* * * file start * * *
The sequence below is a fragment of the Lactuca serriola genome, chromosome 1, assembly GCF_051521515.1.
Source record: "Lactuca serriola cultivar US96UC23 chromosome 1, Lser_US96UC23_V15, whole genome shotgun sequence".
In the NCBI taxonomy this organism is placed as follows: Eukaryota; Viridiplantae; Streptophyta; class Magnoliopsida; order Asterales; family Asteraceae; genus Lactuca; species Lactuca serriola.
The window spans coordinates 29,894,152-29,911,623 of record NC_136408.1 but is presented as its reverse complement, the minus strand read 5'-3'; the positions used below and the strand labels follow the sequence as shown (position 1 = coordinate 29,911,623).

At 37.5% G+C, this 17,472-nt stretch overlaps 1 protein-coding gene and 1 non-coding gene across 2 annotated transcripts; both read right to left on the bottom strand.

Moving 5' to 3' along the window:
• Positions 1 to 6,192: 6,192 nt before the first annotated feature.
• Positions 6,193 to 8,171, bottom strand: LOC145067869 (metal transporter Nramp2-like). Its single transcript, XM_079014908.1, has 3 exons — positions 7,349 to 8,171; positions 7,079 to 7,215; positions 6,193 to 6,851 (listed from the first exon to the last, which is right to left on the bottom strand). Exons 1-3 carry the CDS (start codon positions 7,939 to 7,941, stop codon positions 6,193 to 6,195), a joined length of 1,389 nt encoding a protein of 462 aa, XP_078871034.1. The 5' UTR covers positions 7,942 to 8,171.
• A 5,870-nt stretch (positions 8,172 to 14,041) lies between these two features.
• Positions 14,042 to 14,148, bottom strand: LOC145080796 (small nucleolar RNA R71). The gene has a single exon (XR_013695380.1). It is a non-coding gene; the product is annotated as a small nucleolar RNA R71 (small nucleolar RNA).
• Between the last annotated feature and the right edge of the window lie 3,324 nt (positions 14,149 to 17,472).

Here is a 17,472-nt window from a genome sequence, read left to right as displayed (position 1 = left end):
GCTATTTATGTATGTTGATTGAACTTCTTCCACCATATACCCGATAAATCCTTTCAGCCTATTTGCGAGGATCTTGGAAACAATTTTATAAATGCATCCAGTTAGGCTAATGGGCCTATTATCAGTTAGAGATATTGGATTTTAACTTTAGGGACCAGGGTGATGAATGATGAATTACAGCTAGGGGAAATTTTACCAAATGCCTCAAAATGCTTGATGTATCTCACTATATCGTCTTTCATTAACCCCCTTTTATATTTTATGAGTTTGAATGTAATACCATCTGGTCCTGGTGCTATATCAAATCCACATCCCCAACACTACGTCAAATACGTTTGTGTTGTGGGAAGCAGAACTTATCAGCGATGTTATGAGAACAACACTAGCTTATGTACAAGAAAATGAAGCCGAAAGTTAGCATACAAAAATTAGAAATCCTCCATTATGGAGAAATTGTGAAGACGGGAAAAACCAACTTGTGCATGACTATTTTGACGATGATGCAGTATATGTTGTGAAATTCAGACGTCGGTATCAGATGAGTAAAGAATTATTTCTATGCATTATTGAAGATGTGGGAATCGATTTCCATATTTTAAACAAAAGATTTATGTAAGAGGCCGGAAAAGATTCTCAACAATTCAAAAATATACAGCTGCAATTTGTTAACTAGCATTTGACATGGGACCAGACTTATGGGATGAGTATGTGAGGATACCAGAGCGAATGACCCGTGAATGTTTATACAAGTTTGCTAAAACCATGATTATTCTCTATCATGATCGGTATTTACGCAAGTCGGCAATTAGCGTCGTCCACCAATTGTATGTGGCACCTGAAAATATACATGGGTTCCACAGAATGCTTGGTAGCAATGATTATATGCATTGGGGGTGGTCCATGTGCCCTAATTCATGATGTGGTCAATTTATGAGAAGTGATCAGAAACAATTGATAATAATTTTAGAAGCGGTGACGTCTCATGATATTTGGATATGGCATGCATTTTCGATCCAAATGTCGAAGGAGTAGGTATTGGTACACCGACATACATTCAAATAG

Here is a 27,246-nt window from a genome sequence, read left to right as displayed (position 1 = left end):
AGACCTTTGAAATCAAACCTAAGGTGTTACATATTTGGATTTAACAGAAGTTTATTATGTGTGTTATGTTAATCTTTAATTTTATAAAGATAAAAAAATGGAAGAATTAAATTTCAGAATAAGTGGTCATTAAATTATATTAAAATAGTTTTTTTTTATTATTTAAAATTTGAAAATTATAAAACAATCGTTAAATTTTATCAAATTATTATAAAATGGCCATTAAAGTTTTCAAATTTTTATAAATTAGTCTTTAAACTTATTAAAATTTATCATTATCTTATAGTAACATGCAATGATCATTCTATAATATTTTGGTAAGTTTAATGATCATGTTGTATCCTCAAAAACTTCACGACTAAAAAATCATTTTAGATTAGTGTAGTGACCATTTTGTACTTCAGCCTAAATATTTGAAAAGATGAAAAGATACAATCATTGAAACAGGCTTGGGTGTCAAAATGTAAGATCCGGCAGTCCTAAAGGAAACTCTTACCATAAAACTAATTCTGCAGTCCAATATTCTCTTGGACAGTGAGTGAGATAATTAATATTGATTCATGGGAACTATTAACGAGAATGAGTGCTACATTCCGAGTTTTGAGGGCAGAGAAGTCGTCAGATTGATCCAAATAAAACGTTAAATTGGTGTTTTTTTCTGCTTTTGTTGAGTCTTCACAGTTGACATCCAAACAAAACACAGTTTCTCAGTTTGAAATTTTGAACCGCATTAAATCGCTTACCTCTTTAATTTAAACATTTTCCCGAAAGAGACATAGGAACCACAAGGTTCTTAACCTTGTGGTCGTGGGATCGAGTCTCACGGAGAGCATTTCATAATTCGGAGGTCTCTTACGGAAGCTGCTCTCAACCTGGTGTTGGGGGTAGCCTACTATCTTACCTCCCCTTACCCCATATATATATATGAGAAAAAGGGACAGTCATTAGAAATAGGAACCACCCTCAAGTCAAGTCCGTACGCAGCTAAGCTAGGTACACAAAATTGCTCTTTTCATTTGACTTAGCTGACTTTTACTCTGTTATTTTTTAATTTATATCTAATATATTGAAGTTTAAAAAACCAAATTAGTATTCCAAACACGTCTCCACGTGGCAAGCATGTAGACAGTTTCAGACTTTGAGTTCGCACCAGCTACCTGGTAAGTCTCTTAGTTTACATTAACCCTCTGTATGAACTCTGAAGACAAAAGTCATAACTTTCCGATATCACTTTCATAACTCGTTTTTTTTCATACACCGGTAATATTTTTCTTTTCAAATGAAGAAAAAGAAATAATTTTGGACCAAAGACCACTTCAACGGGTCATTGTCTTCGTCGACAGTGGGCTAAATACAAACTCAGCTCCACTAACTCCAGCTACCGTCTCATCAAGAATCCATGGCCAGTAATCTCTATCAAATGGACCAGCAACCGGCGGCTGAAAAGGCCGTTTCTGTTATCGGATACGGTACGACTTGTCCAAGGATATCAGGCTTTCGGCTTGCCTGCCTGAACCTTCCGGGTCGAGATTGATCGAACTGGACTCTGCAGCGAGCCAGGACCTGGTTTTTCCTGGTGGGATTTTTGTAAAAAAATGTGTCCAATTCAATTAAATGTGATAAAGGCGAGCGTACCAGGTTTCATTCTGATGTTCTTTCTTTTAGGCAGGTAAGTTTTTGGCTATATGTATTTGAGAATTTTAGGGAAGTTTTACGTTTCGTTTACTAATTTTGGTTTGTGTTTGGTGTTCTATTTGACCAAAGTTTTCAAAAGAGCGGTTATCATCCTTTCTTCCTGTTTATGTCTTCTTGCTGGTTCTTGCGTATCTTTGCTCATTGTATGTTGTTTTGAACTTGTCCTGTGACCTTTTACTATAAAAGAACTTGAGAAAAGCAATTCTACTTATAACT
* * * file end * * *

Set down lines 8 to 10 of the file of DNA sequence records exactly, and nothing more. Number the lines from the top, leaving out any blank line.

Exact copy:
• Positions 6,193 to 8,171, bottom strand: LOC145067869 (metal transporter Nramp2-like). Its single transcript, XM_079014908.1, has 3 exons — positions 7,349 to 8,171; positions 7,079 to 7,215; positions 6,193 to 6,851 (listed from the first exon to the last, which is right to left on the bottom strand). Exons 1-3 carry the CDS (start codon positions 7,939 to 7,941, stop codon positions 6,193 to 6,195), a joined length of 1,389 nt encoding a protein of 462 aa, XP_078871034.1. The 5' UTR covers positions 7,942 to 8,171.
• A 5,870-nt stretch (positions 8,172 to 14,041) lies between these two features.
• Positions 14,042 to 14,148, bottom strand: LOC145080796 (small nucleolar RNA R71). The gene has a single exon (XR_013695380.1). It is a non-coding gene; the product is annotated as a small nucleolar RNA R71 (small nucleolar RNA).